Red Rice vs Brown Rice: A Win-Win Comparison

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By Ashley Woodward • Last Updated: February 16, 2023 is reader-supported. When you buy via links on our site, we may earn an affiliate commission at no cost to you. Learn more.

Red Rice vs Brown Rice

Hi, everyone! Today we’ll talk about red rice vs brown rice and which grain is better. Although either option is a win for you nutrition-wise, one is arguably really better than the other. That being said, which one is your bet?

Going to the Roots

Legend has it that rice came to be after a loving mother passed away and left a grain of gold to her beloved son, who was instructed to present it to the king.

However, after seeing it sprout into grass and develop aromatic golden grains, he changed his mind. He instead gave it to other people so they could cultivate and consume it.

Red History

Another rice legend explains the existence of the red variety – they supposedly are from the batch of a Chinese goddess’ breast milk that got mixed with blood.

Folklore aside, red rice is present in a good number of countries, such as Korea, Japan, Bhutan, Sri Lanka, Thailand, the Philippines, China and other Asian nations But they’re especially native to the Himalayan Mountains, Bhutan, the southern part of Tibet, and south India. A new variety, the Camargue red rice, is from France.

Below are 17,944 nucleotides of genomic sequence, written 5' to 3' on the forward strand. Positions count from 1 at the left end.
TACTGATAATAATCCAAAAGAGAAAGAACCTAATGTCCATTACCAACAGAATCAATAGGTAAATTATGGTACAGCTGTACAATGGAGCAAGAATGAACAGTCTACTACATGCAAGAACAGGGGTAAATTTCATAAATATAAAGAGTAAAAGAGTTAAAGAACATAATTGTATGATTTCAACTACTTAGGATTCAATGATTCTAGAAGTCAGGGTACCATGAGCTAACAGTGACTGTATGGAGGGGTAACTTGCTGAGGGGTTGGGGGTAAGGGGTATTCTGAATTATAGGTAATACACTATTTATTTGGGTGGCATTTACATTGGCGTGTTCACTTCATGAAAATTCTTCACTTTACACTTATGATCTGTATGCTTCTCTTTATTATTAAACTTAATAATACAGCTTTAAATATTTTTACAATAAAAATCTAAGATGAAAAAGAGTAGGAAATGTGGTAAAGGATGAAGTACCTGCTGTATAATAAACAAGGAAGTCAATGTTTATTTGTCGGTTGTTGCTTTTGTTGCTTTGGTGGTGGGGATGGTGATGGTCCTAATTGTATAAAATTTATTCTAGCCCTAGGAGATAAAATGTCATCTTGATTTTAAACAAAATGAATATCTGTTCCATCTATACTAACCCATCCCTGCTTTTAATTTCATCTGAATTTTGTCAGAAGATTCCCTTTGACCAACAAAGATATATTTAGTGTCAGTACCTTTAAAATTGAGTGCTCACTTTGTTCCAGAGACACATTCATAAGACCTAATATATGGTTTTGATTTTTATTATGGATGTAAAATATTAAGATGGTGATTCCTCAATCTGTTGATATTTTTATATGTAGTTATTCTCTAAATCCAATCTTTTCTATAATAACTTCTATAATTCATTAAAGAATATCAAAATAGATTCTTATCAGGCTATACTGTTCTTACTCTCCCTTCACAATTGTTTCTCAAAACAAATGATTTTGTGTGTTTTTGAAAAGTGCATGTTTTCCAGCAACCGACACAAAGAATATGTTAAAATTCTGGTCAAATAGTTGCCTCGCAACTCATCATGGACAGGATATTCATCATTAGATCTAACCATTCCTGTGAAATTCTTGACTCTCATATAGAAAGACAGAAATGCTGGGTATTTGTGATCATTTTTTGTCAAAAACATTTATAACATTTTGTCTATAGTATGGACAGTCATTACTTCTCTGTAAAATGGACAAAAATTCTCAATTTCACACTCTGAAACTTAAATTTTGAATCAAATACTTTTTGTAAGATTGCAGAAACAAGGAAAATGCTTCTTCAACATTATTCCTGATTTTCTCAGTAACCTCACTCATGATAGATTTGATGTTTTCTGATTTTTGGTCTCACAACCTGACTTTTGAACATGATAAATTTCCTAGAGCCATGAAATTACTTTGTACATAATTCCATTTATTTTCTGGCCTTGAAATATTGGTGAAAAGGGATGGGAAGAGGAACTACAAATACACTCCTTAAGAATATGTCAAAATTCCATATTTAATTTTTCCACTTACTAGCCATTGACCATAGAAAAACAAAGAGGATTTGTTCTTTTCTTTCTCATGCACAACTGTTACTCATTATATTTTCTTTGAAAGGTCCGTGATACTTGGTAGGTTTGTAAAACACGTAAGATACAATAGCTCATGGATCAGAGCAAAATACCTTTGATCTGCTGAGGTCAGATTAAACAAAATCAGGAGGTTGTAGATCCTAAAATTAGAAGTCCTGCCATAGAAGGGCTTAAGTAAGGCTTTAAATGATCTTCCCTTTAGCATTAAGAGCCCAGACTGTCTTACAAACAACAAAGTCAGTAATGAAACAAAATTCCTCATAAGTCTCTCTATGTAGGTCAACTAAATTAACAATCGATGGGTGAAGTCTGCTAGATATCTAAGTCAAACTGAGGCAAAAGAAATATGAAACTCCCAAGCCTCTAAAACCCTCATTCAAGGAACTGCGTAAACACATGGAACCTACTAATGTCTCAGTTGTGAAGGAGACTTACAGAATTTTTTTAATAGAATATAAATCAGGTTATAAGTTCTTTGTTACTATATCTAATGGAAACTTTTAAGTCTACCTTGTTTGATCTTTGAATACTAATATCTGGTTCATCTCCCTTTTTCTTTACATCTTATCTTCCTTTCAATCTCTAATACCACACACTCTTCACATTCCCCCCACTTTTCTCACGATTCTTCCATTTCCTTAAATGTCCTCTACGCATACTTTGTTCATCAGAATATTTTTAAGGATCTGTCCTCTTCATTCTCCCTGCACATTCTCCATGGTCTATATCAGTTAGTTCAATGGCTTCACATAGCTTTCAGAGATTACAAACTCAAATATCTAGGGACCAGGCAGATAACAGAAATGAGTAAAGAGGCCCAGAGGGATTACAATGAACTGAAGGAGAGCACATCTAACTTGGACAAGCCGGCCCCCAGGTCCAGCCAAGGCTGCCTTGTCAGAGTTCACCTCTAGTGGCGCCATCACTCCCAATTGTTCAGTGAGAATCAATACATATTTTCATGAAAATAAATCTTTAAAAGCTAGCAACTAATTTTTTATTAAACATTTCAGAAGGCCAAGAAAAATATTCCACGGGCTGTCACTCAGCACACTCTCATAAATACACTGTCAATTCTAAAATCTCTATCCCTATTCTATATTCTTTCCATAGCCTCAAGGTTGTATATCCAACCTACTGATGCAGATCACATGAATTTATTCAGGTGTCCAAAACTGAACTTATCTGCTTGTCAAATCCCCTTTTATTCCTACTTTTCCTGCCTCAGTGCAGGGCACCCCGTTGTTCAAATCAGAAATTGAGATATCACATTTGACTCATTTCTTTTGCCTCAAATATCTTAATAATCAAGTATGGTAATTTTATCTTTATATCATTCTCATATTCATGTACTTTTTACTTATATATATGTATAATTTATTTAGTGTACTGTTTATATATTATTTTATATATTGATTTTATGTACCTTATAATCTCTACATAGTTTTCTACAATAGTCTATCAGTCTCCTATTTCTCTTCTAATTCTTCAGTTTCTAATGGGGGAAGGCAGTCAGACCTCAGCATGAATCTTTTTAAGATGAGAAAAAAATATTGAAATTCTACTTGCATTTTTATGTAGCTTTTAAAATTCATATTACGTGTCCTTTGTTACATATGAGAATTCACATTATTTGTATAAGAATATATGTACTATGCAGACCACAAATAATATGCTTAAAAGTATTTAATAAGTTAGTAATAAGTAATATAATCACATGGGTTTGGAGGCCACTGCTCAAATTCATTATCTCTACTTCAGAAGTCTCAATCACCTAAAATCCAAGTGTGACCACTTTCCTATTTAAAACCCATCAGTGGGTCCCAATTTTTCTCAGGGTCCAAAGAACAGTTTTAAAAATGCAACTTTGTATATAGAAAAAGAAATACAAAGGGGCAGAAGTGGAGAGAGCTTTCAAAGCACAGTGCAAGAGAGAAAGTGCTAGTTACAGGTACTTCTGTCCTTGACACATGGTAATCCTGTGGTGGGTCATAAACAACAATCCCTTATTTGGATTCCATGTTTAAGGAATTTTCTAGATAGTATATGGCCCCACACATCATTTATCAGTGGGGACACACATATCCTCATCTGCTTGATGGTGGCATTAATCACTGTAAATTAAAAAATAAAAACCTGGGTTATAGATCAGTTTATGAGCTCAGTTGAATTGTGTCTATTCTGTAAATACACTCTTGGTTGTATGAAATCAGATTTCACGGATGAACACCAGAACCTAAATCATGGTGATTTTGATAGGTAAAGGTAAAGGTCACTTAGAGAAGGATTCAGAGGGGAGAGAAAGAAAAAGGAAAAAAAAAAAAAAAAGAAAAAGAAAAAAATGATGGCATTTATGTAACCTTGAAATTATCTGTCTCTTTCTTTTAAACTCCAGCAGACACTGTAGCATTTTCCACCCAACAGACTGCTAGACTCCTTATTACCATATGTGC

Brown Background

Brown rice is essentially white rice that has not been polished. This variety gets its color from the the bran layer, hull, and cereal germ that have not been removed (only the outer hull has been taken out). As such, brown rice can be found anywhere where rice is grown, which is in Asia.

Some varieties of brown rice, though, look like red rice on first glance. After all, they are both whole grains. How can you tell the difference, then?

The Essential Differences

himalayan red rice

The russet hue of red rice is due to the antioxidant anthocyanin, of which this variety has a considerable amount (more on that later). The dark, reddish color of this grain, as contrasted to the lack of scarlet undertones of brown rice, clearly distinguishes it from the latter.

Meanwhile, brown rice looks like the pale version of red rice. It looks rather beige and “rough,” which is why it is also known as rough rice.

When cooked, both varieties yield a nutty flavor. However, the taste of brown rice is milder than red rice, and it’s also chewier. Red rice is a little bit drier and stiffer to the bite, but no less palatable and chewy.

With the nutritional content, both rice varieties are pretty similar. They both are rich in B vitamins, manganese, magnesium, selenium, iron, calcium, fiber, and zinc. Both are gluten free, fat free, and have lower glycemic indexes, making them good carbohydrate options for people with heart issues and diabetics. One study reportedly showed that a cup of brown rice a day can reduce the risk of the the onset of diabetes by about 60%.

A 100-gram serving of red rice is said to yield 7 grams of protein and about 2 grams of fiber. On the other hand, 100 grams of brown rice contains 7.8 grams of protein and 3.5 grams of fiber.

The one distinguishing difference is the anthocyanin content in red rice – brown rice doesn’t have it. Sports dietitian Chloe McLeod said that the antioxidant content makes red rice edge out brown rice in the nutrition stakes.